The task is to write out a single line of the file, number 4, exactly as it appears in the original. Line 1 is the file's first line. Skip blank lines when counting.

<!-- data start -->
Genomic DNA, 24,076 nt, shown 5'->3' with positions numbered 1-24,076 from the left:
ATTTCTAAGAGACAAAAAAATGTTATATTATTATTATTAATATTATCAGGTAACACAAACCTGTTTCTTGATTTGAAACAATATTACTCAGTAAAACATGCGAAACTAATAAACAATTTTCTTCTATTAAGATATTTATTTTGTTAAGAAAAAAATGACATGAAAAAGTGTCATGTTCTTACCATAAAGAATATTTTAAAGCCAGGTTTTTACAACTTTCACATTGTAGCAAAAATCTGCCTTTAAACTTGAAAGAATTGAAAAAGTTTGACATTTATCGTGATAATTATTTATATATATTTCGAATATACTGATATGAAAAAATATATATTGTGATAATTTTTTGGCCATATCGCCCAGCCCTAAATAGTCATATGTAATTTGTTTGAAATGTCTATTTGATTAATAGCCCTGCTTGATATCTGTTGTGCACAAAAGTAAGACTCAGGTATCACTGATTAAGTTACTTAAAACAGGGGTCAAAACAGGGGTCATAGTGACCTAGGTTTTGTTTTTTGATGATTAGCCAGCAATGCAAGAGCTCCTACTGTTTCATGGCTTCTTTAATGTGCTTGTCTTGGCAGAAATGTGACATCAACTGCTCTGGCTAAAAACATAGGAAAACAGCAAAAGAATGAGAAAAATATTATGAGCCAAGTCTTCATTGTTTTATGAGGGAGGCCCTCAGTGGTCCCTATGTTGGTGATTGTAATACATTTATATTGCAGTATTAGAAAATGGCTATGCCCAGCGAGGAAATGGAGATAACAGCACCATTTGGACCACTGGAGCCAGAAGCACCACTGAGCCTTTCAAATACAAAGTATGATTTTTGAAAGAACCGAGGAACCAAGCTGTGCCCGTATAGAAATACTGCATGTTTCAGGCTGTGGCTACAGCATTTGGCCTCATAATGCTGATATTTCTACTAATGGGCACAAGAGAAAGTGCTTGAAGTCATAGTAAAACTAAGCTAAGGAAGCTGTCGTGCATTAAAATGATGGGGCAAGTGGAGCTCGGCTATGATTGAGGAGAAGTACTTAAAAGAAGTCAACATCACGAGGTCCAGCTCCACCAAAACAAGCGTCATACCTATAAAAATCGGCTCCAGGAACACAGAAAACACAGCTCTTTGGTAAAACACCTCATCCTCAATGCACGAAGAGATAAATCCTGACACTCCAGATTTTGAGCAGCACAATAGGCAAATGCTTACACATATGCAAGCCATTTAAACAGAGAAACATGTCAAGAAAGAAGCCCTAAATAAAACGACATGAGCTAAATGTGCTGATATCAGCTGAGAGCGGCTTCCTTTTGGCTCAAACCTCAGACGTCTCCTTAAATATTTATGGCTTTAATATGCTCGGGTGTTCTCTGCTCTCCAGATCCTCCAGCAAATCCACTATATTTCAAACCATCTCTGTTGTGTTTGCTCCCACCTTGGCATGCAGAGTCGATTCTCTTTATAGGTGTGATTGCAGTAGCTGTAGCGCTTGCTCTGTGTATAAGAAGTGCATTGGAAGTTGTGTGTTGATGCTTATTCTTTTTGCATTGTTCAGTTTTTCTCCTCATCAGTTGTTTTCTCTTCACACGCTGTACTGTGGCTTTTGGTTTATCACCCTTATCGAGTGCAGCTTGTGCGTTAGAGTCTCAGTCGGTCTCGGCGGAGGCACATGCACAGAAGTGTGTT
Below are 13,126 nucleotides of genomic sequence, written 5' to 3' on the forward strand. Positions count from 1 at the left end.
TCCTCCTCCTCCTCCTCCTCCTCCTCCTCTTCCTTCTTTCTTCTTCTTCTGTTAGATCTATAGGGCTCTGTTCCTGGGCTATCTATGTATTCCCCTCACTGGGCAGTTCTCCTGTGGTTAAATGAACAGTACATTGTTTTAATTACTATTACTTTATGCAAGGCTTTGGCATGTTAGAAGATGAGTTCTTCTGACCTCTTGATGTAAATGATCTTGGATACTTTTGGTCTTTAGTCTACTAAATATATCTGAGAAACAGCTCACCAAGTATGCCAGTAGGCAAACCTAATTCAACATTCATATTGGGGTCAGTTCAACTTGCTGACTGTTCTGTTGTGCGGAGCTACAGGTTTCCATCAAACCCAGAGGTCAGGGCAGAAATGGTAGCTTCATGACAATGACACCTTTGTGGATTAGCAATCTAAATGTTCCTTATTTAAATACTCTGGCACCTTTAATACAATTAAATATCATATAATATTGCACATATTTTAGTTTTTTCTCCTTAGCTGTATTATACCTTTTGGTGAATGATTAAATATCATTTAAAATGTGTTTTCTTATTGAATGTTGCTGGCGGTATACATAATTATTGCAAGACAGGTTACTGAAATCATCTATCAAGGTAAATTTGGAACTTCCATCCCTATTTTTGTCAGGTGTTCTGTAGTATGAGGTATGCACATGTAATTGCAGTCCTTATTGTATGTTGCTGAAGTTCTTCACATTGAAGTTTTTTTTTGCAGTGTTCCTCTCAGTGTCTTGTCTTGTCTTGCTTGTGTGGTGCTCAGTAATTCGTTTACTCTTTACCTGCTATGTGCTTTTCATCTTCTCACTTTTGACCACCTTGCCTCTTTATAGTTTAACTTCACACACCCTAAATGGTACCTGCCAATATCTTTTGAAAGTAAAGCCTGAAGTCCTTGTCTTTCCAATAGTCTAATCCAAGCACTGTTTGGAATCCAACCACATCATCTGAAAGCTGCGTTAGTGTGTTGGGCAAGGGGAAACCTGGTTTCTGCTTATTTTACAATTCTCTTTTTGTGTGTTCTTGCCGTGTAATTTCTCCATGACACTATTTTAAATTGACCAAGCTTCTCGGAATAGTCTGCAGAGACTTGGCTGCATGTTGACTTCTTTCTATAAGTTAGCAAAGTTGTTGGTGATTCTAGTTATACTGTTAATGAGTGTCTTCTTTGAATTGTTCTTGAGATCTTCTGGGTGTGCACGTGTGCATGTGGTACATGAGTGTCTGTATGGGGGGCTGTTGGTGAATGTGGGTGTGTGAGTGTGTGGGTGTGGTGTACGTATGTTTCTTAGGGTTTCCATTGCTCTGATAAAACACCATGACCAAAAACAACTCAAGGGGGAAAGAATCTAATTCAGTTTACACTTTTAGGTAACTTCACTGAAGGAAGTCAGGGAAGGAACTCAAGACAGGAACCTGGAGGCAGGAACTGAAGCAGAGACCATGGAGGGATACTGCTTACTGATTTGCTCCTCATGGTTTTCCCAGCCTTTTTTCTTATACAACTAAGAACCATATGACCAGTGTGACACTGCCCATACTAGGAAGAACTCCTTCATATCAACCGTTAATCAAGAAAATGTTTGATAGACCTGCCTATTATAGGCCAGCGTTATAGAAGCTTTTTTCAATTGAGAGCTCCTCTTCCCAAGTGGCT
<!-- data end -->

TCCTCCTCCTCCTCCTCCTCCTCCTCCTCTTCCTTCTTTCTTCTTCTTCTGTTAGATCTATAGGGCTCTGTTCCTGGGCTATCTATGTATTCCCCTCACTGGGCAGTTCTCCTGTGGTTAAATGAACAGTACATTGTTTTAATTACTATTACTTTATGCAAGGCTTTGGCATGTTAGAAGATGAGTTCTTCTGACCTCTTGATGTAAATGATCTTGGATACTTTTGGTCTTTAGTCTACTAAATATATCTGAGAAACAGCTCACCAAGTATGCCAGTAGGCAAACCTAATTCAACATTCATATTGGGGTCAGTTCAACTTGCTGACTGTTCTGTTGTGCGGAGCTACAGGTTTCCATCAAACCCAGAGGTCAGGGCAGAAATGGTAGCTTCATGACAATGACACCTTTGTGGATTAGCAATCTAAATGTTCCTTATTTAAATACTCTGGCACCTTTAATACAATTAAATATCATATAATATTGCACATATTTTAGTTTTTTCTCCTTAGCTGTATTATACCTTTTGGTGAATGATTAAATATCATTTAAAATGTGTTTTCTTATTGAATGTTGCTGGCGGTATACATAATTATTGCAAGACAGGTTACTGAAATCATCTATCAAGGTAAATTTGGAACTTCCATCCCTATTTTTGTCAGGTGTTCTGTAGTATGAGGTATGCACATGTAATTGCAGTCCTTATTGTATGTTGCTGAAGTTCTTCACATTGAAGTTTTTTTTTGCAGTGTTCCTCTCAGTGTCTTGTCTTGTCTTGCTTGTGTGGTGCTCAGTAATTCGTTTACTCTTTACCTGCTATGTGCTTTTCATCTTCTCACTTTTGACCACCTTGCCTCTTTATAGTTTAACTTCACACACCCTAAATGGTACCTGCCAATATCTTTTGAAAGTAAAGCCTGAAGTCCTTGTCTTTCCAATAGTCTAATCCAAGCACTGTTTGGAATCCAACCACATCATCTGAAAGCTGCGTTAGTGTGTTGGGCAAGGGGAAACCTGGTTTCTGCTTATTTTACAATTCTCTTTTTGTGTGTTCTTGCCGTGTAATTTCTCCATGACACTATTTTAAATTGACCAAGCTTCTCGGAATAGTCTGCAGAGACTTGGCTGCATGTTGACTTCTTTCTATAAGTTAGCAAAGTTGTTGGTGATTCTAGTTATACTGTTAATGAGTGTCTTCTTTGAATTGTTCTTGAGATCTTCTGGGTGTGCACGTGTGCATGTGGTACATGAGTGTCTGTATGGGGGGCTGTTGGTGAATGTGGGTGTGTGAGTGTGTGGGTGTGGTGTACGTATGTTTCTTAGGGTTTCCATTGCTCTGATAAAACACCATGACCAAAAACAACTCAAGGGGGAAAGAATCTAATTCAGTTTACACTTTTAGGTAACTTCACTGAAGGAAGTCAGGGAAGGAACTCAAGACAGGAACCTGGAGGCAGGAACTGAAGCAGAGACCATGGAGGGATACTGCTTACTGATTTGCTCCTCATGGTTTTCCCAGCCTTTTTTCTTATACAACTAAGAACCATATGACCAGTGTGACACTGCCCATACTAGGAAGAACTCCTTCATATCAACCGTTAATCAAGAAAATGTTTGATAGACCTGCCTATTATAGGCCAGCGTTATAGAAGCTTTTTTCAATTGAGAGCTCCTCTTCCCAAGTGGCT